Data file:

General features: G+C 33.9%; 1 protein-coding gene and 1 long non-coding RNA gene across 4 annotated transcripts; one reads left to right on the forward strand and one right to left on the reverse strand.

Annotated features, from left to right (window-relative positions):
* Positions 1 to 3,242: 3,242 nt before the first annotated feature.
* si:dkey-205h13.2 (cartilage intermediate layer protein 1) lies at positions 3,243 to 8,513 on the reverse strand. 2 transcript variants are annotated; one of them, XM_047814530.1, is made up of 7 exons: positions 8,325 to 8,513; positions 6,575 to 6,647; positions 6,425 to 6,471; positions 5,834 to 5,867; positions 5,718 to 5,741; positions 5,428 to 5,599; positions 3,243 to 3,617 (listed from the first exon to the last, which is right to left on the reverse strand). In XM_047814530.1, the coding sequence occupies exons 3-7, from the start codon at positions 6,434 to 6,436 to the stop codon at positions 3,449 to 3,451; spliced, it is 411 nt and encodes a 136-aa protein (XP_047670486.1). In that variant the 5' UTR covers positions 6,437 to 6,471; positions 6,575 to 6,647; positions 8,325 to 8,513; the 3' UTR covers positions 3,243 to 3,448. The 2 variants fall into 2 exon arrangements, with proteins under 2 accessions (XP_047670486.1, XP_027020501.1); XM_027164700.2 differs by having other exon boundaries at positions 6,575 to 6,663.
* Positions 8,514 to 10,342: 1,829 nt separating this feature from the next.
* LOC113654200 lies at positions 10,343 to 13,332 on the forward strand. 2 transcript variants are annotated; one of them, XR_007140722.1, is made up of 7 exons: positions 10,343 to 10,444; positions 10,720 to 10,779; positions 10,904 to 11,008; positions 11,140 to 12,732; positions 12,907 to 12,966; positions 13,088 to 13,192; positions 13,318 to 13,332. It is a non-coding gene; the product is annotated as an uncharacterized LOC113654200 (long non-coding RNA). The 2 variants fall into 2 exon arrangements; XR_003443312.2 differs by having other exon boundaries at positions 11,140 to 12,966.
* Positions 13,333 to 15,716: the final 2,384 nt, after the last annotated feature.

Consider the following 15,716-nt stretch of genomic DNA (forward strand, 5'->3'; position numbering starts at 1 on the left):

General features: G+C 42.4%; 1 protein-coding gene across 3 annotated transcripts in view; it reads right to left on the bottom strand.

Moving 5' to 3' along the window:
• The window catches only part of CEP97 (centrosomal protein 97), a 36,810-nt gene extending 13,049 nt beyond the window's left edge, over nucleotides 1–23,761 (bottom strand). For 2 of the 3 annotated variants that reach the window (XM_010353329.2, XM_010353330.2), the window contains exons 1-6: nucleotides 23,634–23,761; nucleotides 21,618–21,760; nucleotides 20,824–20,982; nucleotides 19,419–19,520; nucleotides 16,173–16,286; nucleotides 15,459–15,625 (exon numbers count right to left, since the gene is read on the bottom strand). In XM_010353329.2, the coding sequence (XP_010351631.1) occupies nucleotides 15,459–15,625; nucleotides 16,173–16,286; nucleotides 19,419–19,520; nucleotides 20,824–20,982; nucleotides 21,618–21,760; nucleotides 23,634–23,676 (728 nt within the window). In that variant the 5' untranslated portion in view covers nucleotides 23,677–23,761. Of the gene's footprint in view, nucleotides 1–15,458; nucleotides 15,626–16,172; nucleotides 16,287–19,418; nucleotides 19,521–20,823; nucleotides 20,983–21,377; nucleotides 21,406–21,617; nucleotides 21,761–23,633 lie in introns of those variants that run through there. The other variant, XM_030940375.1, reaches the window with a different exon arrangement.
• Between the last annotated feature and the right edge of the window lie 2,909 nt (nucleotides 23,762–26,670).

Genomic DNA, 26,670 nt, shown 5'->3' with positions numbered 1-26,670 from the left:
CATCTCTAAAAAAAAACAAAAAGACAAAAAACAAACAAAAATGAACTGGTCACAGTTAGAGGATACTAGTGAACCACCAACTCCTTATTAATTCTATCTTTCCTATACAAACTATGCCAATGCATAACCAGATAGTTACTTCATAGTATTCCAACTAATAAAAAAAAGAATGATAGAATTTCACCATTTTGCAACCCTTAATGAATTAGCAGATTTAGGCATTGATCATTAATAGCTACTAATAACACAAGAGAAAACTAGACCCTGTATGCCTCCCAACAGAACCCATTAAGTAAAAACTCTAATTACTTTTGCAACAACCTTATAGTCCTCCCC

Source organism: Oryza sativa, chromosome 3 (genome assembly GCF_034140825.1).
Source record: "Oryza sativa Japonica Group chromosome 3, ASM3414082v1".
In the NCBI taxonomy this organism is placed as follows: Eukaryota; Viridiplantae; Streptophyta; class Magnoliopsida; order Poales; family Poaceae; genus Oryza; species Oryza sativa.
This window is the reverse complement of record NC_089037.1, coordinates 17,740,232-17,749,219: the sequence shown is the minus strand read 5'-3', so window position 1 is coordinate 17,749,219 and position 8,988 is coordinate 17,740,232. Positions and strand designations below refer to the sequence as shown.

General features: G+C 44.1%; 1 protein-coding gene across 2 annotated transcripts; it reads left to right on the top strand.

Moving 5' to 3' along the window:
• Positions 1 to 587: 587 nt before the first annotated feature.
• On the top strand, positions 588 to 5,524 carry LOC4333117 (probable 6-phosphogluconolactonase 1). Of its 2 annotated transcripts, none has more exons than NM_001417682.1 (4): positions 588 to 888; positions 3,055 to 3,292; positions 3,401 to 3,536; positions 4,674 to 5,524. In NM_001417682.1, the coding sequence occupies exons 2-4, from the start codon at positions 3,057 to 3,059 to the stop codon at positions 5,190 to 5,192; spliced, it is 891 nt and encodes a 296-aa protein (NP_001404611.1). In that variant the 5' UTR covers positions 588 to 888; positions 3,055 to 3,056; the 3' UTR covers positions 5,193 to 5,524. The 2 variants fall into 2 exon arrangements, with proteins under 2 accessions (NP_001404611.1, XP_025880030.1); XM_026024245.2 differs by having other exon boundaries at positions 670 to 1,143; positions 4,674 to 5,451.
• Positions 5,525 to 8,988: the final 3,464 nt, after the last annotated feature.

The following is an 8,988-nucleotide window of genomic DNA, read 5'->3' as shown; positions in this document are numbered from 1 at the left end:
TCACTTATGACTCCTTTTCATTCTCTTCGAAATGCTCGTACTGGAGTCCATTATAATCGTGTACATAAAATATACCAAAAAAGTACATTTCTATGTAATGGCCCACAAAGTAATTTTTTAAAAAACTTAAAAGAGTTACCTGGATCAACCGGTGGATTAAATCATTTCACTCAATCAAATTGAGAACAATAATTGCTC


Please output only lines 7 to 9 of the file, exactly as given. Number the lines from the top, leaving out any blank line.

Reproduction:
* Positions 13,333 to 15,716: the final 2,384 nt, after the last annotated feature.

Consider the following 15,716-nt stretch of genomic DNA (forward strand, 5'->3'; position numbering starts at 1 on the left):

General features: G+C 42.4%; 1 protein-coding gene across 3 annotated transcripts in view; it reads right to left on the bottom strand.